His photographs haunt the minds of many
who see them. Astonishing vistas draw the eye to deep distances,
the eyes of people, now gone, are caught in images holding trust and
friendship. In another photo a flower blooms, its acts revealed; a
cell lives out its destiny, dividing again and again in its dance of
life. In other photos you find harsh realities of destruction,
familiar figures, and nearly forgotten moments from history, also
his work. Seeing his images brings a hunger to know more of the man
who held the camera.
Yet understanding Arthur C. Pillsbury
evades even those who spent decades studying his work and finding
mention of him has been nearly impossible.
The life of Arthur C. Pillsbury is the
story of the application of photography to science in ways which
resulted in broad public understanding of worlds previously beyond
human vision. His goal was for each of us to experience the
processes of life, the multifaceted and connected world of nature, of
which we are a part, for ourselves. Most of Pillsbury's inventions
took place in a world where gatekeepers, then being installed through
an ongoing centralization of government by corporations, were taking
control of our institutions. Those years were 1909 – 1930.
The tools Pillsbury identified, and his
goals, differed from all other photographers and scientists, as did
his background. Understanding him provides insights into a world
which was then changing in ways still impacting us today.
Pillsbury lived and breathed
photography, working diligently to solve the existing technological
problems preventing our understanding the worlds beyond human vision.
Scientists and medical professionals then lacked the most direct and
important source of information, seeing the processes of life as they
took place. Both his parents and his older brother were physicians
who constantly studied how to understand these processes in biology,
hampered by lack of adequate scientific tools in the last decades of
the 19th Century and the first decade of the Twentieth
Using a microscope, specimens had to be
dead to be viewed. Can you know the grace of a runner in motion by
viewing his dead body? No. You need to see the subject moving.
Pillsbury's early years were filled with discussions about what could
be learned from seeing life as it really was. Growing up in Auburn,
California, Arthur had cross bred chickens and exotic birds, keeping
careful records of the offspring, learning scientific method and
routinely using a microscope.
His childhood and family culture gave
him the mission on which he spent his life.
His parents, Drs Harriet Foster
Pillsbury and Harlin Henry Pillsbury, brought two microscopes with
them to California in 1883. Both were born in New England and were
descended from families which had participated in the
Transcendental, Radical Abolitionist, Educationist, and Women's
Rights movements as classical liberals. Three generations of such
individuals had been bloodied by the frustrations encountered in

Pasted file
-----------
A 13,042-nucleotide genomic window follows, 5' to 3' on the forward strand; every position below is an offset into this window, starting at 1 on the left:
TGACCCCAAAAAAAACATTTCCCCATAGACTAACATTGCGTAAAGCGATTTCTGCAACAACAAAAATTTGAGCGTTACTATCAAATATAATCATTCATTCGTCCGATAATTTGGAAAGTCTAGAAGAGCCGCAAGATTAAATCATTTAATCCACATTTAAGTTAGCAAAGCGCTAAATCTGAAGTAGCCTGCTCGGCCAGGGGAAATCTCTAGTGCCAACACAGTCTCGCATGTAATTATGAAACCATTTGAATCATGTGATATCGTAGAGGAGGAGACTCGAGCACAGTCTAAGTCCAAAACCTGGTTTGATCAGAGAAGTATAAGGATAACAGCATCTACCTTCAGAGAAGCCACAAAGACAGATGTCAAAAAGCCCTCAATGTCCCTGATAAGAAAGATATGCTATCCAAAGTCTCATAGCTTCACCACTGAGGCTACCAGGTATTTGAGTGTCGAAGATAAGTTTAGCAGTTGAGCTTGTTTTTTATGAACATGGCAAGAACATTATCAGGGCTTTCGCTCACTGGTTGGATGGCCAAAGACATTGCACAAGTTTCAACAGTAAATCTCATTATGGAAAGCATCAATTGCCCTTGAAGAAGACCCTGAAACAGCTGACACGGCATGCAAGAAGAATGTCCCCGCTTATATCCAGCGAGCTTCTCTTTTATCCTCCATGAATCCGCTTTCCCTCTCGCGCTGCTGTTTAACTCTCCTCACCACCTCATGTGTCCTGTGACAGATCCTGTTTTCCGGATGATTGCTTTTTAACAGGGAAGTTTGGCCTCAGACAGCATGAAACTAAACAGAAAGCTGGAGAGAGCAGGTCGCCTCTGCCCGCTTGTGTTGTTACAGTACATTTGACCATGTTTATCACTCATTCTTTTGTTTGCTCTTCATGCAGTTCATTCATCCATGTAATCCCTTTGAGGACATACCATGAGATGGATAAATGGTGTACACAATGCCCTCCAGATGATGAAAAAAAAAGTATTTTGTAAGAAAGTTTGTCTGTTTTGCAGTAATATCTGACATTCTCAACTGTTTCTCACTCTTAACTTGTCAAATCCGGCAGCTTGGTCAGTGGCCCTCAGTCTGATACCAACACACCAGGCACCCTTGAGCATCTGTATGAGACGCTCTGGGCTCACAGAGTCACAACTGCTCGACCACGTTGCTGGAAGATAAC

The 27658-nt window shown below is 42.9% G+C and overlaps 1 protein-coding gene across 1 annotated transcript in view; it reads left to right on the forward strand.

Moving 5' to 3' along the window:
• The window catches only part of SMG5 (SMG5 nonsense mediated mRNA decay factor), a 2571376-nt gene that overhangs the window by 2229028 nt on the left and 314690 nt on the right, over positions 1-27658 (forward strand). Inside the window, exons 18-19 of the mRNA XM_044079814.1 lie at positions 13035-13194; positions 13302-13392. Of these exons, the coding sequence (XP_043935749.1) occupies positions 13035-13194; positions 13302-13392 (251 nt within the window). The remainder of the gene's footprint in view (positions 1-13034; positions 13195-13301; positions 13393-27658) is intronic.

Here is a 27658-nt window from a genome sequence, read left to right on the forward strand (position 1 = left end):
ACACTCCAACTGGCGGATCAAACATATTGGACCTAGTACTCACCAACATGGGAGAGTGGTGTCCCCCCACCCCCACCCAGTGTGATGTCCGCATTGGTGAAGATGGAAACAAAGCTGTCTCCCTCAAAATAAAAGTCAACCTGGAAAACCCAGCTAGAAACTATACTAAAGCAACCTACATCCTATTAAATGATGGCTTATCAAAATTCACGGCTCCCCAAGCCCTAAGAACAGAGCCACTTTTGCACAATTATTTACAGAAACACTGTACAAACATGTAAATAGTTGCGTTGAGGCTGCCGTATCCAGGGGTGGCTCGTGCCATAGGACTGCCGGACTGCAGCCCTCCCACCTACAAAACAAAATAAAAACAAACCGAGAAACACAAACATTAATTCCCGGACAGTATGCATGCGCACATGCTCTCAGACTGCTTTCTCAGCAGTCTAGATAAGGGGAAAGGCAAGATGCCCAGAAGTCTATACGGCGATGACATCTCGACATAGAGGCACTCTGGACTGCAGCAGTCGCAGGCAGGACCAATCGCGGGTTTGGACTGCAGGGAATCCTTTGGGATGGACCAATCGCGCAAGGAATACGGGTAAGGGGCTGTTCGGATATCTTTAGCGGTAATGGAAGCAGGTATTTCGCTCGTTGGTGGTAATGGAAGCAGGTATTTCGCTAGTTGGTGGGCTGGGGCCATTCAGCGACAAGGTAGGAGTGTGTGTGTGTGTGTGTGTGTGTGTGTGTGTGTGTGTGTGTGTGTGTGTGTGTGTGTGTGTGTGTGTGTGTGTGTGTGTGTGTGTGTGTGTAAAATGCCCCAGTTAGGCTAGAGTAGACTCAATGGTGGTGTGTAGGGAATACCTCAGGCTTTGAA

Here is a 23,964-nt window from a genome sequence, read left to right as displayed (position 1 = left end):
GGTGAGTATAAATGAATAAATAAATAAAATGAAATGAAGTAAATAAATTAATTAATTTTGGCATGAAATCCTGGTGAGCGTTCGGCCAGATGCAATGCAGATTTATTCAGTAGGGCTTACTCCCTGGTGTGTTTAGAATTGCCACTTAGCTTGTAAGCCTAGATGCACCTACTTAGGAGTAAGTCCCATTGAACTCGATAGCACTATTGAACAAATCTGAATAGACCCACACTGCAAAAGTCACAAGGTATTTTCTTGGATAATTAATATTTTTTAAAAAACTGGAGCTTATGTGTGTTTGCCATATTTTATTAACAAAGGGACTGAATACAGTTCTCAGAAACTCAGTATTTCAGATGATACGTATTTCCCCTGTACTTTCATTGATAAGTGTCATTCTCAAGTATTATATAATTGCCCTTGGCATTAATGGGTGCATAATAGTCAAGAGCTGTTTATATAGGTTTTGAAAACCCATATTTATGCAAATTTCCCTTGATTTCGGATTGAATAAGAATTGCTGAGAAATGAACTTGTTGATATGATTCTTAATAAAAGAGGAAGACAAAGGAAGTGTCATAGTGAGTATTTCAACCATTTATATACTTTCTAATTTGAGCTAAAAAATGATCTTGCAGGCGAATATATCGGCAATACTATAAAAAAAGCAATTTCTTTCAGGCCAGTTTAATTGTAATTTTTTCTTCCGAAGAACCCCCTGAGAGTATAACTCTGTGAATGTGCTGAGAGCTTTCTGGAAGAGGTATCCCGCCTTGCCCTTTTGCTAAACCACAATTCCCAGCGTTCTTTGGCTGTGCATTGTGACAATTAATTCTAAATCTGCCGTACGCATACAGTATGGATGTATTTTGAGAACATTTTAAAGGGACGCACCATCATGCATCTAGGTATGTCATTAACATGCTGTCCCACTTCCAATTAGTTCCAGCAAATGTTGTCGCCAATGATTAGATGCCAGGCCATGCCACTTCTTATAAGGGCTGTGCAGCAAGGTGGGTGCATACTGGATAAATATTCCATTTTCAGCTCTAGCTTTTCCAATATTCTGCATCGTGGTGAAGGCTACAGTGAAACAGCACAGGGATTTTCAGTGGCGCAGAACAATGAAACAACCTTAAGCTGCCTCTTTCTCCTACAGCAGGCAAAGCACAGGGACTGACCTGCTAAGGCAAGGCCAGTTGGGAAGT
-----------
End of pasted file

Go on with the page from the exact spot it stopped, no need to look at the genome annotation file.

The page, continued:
their inability to enact substantial change for individual rights and
social justice using political tools to alleviate the conditions
brought on by the South, as it ignored the mandate for all to be
free, and the Civil War, fought to preserve the power of government.
AND FATE OF PROGRESSIVISM
Radical Abolitionists, dedicated
fervently to Abolition, had demanded secession from the Union for New
England with the cry, “No Union with Slave Holders,” since 1844.
Women, working for the right to become educated and for their own
equal and inherent rights, fought a long battle to set up their own
colleges, spending generations confined to low paying jobs in
education. Subsidies of corporations by Congress, courts which
ignored the criminal activities of the growing industry of Big Oil,
manipulations of the monetary system, all of these causes angered the
offspring of generations who believed in individual rights, honest
work, accountability and freedom.
By the late 1800s they were confronting
the question of how these changes were to be made. Political action
had failed after repeated attempts and continuous diligence.
Stanton Blatch, daughter of Elizabeth Cady Stanton, the
philosopher of the Women's Movement in the 1900s, became a socialist.
Through the late 1900s into the 20th
Century those sincerely dedicated to change kept working. Now they
were using very different ideas, the concepts of individual rights
and local governance directly by the people having given way to the
move for top down control.
The failures of the 1800s could not be
denied and resulted in the seduction of progressivism enunciated by
Herbert Croly in his book, the Bible of Progressivism, titled, “The
Promise of American Life,” published in 1909. Croly was also the
founder of the New Republic.
In his book, Croly lays out a plan to
regain a political and economic balance through strong federal
regulations and social programs. Arguing only programs administered
by the federal government make it possible for America to fulfill the
promise of a positive and fair democracy for the greatest number of
citizens, he began the use of the term, ‘‘New Nationalism,’’
taken up by Roosevelt as the label for his own political reforms.
carefully placed donations corporate interests built working
relationships with Progressives and Fabian Socialists. In effect,
Progressivism built the vehicle for fascism, launching the design in
1913. Using the Progressive's vehicle, Corporations took the
driver's seat and stole America.
During the same period corporate
interests, including Rockefeller, began covert funding the Revolution
in Russia to further their own interests. Both Trotsky and Lenin
were well aware of who was providing their funding. The most cursive
study of history painfully reveals whose agenda was achieved.
Arthur C. Pillsbury continued to uphold
the ideas of individualism, held by his ancestors, while facing a
world which was moving in exactly the wrong direction. Pillsbury had
personally witnessed the failure of politics, its easy corruption and
profiteering. He saw this play out in the aftermath of the San
Francisco Earthquake and Fire, where an incompetent and corrupt city
government caused enormous destruction of property and citizens were
shot with impunity by troops. He saw it in the failure to give women
their full rights, instead settling for having the right to vote.
This was an issue for which his beloved mother, Dr. Harriet Foster
Pillsbury, struggled all of her life. He saw it in the thumb